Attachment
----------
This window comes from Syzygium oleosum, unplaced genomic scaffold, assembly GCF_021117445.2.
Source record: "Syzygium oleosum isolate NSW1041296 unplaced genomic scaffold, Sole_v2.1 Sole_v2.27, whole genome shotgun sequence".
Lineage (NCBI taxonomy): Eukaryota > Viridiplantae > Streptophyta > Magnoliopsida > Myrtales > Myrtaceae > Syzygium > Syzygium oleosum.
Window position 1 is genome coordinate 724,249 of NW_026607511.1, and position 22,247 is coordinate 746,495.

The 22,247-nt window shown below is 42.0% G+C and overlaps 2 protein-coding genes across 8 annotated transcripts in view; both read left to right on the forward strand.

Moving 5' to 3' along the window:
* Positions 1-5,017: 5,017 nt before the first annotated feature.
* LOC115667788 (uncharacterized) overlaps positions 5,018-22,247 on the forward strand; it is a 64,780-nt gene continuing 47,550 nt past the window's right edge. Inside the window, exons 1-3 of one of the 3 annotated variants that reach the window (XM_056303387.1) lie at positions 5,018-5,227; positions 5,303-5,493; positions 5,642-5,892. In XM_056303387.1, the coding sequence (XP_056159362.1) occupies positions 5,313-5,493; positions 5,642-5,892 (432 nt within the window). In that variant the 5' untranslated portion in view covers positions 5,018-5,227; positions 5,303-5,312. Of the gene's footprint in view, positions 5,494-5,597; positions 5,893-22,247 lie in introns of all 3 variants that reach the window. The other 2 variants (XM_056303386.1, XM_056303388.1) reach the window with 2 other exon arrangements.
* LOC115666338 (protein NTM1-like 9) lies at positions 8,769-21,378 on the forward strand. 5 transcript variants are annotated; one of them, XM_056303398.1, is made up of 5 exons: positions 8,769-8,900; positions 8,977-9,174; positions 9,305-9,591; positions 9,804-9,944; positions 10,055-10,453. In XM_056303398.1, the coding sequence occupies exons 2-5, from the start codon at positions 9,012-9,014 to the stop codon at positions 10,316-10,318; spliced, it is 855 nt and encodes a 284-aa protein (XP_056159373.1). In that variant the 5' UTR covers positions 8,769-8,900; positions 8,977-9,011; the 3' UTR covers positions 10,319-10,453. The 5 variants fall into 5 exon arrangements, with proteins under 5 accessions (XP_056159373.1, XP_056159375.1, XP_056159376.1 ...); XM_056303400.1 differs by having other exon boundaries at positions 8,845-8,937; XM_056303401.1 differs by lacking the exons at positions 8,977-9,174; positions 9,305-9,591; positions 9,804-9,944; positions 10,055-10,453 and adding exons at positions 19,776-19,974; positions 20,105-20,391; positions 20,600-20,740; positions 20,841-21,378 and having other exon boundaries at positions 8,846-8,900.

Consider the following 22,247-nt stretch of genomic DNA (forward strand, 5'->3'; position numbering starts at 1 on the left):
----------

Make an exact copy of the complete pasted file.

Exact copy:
This window comes from Syzygium oleosum, unplaced genomic scaffold, assembly GCF_021117445.2.
Source record: "Syzygium oleosum isolate NSW1041296 unplaced genomic scaffold, Sole_v2.1 Sole_v2.27, whole genome shotgun sequence".
Lineage (NCBI taxonomy): Eukaryota > Viridiplantae > Streptophyta > Magnoliopsida > Myrtales > Myrtaceae > Syzygium > Syzygium oleosum.
Window position 1 is genome coordinate 724,249 of NW_026607511.1, and position 22,247 is coordinate 746,495.

The 22,247-nt window shown below is 42.0% G+C and overlaps 2 protein-coding genes across 8 annotated transcripts in view; both read left to right on the forward strand.

Moving 5' to 3' along the window:
* Positions 1-5,017: 5,017 nt before the first annotated feature.
* LOC115667788 (uncharacterized) overlaps positions 5,018-22,247 on the forward strand; it is a 64,780-nt gene continuing 47,550 nt past the window's right edge. Inside the window, exons 1-3 of one of the 3 annotated variants that reach the window (XM_056303387.1) lie at positions 5,018-5,227; positions 5,303-5,493; positions 5,642-5,892. In XM_056303387.1, the coding sequence (XP_056159362.1) occupies positions 5,313-5,493; positions 5,642-5,892 (432 nt within the window). In that variant the 5' untranslated portion in view covers positions 5,018-5,227; positions 5,303-5,312. Of the gene's footprint in view, positions 5,494-5,597; positions 5,893-22,247 lie in introns of all 3 variants that reach the window. The other 2 variants (XM_056303386.1, XM_056303388.1) reach the window with 2 other exon arrangements.
* LOC115666338 (protein NTM1-like 9) lies at positions 8,769-21,378 on the forward strand. 5 transcript variants are annotated; one of them, XM_056303398.1, is made up of 5 exons: positions 8,769-8,900; positions 8,977-9,174; positions 9,305-9,591; positions 9,804-9,944; positions 10,055-10,453. In XM_056303398.1, the coding sequence occupies exons 2-5, from the start codon at positions 9,012-9,014 to the stop codon at positions 10,316-10,318; spliced, it is 855 nt and encodes a 284-aa protein (XP_056159373.1). In that variant the 5' UTR covers positions 8,769-8,900; positions 8,977-9,011; the 3' UTR covers positions 10,319-10,453. The 5 variants fall into 5 exon arrangements, with proteins under 5 accessions (XP_056159373.1, XP_056159375.1, XP_056159376.1 ...); XM_056303400.1 differs by having other exon boundaries at positions 8,845-8,937; XM_056303401.1 differs by lacking the exons at positions 8,977-9,174; positions 9,305-9,591; positions 9,804-9,944; positions 10,055-10,453 and adding exons at positions 19,776-19,974; positions 20,105-20,391; positions 20,600-20,740; positions 20,841-21,378 and having other exon boundaries at positions 8,846-8,900.

Consider the following 22,247-nt stretch of genomic DNA (forward strand, 5'->3'; position numbering starts at 1 on the left):